Dealing with a debt that isn't yours

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Seven On Your Side
July 15, 2010 2:40:47 PM PDT
It's the number two consumer complaint in America behind identity theft; pushy, and sometimes unscrupulous debt collectors. This week the Federal Trade Commission is pressuring states for new legislation to crack down on them. But until then, what's a consumer to do when a bill collector comes calling for a debt you don't owe?

The year was 1995. Bill Clinton was in the White House. The Dow Jones average hit 5,000, and Dionne Turner ran up $12,000 worth of credit card debt. Or did she?

"I was 15-years-old with a bank problem? That wasn't my debt, it was an error," said Turner.

Dionne was a sophomore in high school just 15 years old and had never owned a credit card.

"I don't believe in credit cards. If it's not debit and it can't be bought at the time, I don't want it," adds Turner.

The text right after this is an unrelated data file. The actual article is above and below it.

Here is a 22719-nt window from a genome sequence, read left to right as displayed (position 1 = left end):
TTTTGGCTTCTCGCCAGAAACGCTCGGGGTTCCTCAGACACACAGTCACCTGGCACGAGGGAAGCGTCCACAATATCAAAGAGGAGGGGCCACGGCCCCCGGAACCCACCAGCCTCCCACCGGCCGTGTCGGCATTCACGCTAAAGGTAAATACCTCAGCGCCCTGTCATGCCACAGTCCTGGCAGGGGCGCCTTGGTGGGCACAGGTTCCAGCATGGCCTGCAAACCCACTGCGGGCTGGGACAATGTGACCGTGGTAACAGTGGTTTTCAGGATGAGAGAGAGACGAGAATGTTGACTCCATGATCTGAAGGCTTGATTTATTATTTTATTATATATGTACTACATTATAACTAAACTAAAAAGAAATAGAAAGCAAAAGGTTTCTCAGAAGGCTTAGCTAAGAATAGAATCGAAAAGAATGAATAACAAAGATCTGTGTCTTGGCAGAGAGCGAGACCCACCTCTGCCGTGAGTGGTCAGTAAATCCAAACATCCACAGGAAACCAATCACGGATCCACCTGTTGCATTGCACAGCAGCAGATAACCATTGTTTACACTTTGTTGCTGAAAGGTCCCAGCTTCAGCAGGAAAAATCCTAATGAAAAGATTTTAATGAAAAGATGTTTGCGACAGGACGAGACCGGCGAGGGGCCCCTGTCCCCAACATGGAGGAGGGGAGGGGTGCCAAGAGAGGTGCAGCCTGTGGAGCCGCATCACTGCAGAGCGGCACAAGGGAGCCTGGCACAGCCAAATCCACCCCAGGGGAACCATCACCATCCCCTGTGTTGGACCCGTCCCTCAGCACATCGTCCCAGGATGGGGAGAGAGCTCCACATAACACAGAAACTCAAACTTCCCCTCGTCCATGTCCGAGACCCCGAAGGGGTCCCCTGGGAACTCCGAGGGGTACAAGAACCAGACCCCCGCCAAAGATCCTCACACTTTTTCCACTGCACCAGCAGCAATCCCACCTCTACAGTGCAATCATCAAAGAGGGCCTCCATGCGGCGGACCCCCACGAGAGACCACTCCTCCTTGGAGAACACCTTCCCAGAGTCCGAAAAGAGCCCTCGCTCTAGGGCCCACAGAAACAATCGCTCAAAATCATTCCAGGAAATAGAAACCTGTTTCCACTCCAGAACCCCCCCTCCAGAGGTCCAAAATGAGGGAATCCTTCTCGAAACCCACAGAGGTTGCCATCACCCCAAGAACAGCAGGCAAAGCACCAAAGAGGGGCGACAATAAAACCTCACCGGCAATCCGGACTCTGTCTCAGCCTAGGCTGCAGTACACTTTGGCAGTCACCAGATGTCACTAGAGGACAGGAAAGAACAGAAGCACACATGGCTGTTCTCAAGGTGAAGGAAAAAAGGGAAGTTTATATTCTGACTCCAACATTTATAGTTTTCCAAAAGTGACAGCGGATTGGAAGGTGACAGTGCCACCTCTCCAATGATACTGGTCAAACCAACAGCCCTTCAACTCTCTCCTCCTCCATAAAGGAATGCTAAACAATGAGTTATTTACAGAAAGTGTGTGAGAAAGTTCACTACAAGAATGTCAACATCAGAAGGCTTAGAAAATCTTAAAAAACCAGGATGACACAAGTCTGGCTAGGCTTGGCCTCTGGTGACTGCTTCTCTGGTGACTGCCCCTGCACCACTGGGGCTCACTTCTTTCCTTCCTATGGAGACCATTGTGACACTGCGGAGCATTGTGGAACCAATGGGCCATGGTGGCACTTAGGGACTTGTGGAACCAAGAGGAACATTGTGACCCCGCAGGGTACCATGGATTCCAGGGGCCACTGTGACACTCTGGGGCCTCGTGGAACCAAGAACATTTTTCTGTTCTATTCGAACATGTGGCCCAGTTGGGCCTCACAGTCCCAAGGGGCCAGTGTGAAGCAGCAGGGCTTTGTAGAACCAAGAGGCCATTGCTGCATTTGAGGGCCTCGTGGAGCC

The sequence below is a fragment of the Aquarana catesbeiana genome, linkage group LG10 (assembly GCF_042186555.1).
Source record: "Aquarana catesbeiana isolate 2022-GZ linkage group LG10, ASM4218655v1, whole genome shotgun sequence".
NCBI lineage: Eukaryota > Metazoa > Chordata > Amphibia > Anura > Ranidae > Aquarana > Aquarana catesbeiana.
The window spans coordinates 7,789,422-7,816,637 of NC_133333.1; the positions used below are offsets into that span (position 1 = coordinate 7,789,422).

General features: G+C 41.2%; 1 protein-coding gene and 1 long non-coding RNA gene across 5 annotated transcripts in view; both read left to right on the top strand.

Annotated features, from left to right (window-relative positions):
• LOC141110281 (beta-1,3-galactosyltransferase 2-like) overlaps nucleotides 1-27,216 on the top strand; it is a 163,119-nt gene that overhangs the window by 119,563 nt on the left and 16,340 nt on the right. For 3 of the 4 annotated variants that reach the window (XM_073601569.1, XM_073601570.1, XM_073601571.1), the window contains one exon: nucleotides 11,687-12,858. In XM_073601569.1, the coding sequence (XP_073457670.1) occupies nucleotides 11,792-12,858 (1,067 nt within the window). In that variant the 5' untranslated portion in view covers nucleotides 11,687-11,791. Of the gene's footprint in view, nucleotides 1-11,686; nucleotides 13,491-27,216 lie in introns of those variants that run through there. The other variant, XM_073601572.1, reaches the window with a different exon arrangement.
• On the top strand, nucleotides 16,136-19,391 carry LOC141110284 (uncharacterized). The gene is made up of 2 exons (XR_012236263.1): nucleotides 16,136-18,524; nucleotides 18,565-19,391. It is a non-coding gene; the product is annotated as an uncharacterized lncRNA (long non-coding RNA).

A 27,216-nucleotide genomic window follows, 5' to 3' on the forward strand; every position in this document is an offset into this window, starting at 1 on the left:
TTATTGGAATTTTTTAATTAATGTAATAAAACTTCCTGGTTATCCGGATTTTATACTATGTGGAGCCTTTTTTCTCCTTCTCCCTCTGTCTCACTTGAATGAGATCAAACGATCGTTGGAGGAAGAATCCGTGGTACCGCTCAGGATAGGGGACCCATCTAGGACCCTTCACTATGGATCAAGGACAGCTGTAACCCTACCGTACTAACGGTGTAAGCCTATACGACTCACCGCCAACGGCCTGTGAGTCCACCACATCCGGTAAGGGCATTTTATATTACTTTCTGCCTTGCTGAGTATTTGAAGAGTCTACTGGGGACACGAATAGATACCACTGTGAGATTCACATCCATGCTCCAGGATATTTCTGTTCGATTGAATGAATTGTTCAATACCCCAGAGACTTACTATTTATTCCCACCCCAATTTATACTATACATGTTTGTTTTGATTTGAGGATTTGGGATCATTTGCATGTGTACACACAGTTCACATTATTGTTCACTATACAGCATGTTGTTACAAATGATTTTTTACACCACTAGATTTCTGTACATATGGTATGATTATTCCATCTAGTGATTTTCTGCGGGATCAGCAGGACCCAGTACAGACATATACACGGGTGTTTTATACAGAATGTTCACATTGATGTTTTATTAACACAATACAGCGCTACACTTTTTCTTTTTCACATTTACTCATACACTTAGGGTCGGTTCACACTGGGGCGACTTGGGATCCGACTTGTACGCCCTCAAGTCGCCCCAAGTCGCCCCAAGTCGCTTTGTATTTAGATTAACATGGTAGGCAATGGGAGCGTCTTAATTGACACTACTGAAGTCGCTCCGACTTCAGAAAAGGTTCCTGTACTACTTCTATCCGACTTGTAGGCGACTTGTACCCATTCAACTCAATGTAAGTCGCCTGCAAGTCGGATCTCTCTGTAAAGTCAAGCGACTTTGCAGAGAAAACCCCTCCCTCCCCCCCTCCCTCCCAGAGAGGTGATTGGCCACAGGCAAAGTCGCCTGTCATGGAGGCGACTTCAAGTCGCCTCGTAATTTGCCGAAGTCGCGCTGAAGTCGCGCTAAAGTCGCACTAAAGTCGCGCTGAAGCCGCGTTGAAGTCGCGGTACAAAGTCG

But last month, a collections company named Zenith sent Dionne a notice saying she owed a massive debt to Chase Bank.

Dionne called Zenith and Chase. The best they could do was offer a settlement of $3,500.

"What we're here to say is you actually have rights and you have power if you decide to use," said Chris Meyer, Consumer Reports Magazine.

Consumer Reports says if you're getting notices for a debt that isn't yours you have just 30 days to dispute it in writing.

"You should, in writing, ask the debt collector agency what is the issue, what have I done wrong. Force them to tell you so that you can make a judgment about how serious that situation is," adds Meyer.

Also, the statute of limitations for old debts is just 6 years.

"You cannot be sued on a debt that's older than 6 years, but the debt collectors will ignore that and go after you," Meyer says.

As for Dionne, 7 On Your Side called Chase and Zenith. They researched and found the debt does not belong to her and wiped it off her record. CONNECT WITH NINA PINEDA AND 7 ON YOUR SIDE